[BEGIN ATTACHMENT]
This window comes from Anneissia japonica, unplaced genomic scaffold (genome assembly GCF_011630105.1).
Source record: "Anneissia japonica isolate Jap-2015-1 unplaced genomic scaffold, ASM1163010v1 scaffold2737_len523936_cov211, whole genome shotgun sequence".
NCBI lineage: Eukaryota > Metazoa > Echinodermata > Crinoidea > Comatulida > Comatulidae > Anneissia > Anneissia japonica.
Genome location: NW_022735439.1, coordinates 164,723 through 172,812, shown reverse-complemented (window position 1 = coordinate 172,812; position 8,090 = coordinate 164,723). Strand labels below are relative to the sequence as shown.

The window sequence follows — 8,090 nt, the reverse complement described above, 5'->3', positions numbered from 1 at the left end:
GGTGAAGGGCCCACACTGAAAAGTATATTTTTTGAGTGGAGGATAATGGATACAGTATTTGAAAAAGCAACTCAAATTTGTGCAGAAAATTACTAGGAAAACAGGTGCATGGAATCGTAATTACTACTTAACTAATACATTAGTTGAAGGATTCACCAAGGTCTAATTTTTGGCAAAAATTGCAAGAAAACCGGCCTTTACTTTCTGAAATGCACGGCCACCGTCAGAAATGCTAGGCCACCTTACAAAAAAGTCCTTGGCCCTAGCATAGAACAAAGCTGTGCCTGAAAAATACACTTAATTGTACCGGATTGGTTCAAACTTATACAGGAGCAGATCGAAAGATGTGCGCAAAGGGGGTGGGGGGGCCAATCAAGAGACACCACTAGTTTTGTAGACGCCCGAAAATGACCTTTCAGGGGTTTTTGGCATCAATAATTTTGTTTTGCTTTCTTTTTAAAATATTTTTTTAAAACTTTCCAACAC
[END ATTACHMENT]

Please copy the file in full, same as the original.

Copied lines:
This window comes from Anneissia japonica, unplaced genomic scaffold (genome assembly GCF_011630105.1).
Source record: "Anneissia japonica isolate Jap-2015-1 unplaced genomic scaffold, ASM1163010v1 scaffold2737_len523936_cov211, whole genome shotgun sequence".
NCBI lineage: Eukaryota > Metazoa > Echinodermata > Crinoidea > Comatulida > Comatulidae > Anneissia > Anneissia japonica.
Genome location: NW_022735439.1, coordinates 164,723 through 172,812, shown reverse-complemented (window position 1 = coordinate 172,812; position 8,090 = coordinate 164,723). Strand labels below are relative to the sequence as shown.

The window sequence follows — 8,090 nt, the reverse complement described above, 5'->3', positions numbered from 1 at the left end:
GGTGAAGGGCCCACACTGAAAAGTATATTTTTTGAGTGGAGGATAATGGATACAGTATTTGAAAAAGCAACTCAAATTTGTGCAGAAAATTACTAGGAAAACAGGTGCATGGAATCGTAATTACTACTTAACTAATACATTAGTTGAAGGATTCACCAAGGTCTAATTTTTGGCAAAAATTGCAAGAAAACCGGCCTTTACTTTCTGAAATGCACGGCCACCGTCAGAAATGCTAGGCCACCTTACAAAAAAGTCCTTGGCCCTAGCATAGAACAAAGCTGTGCCTGAAAAATACACTTAATTGTACCGGATTGGTTCAAACTTATACAGGAGCAGATCGAAAGATGTGCGCAAAGGGGGTGGGGGGGCCAATCAAGAGACACCACTAGTTTTGTAGACGCCCGAAAATGACCTTTCAGGGGTTTTTGGCATCAATAATTTTGTTTTGCTTTCTTTTTAAAATATTTTTTTAAAACTTTCCAACAC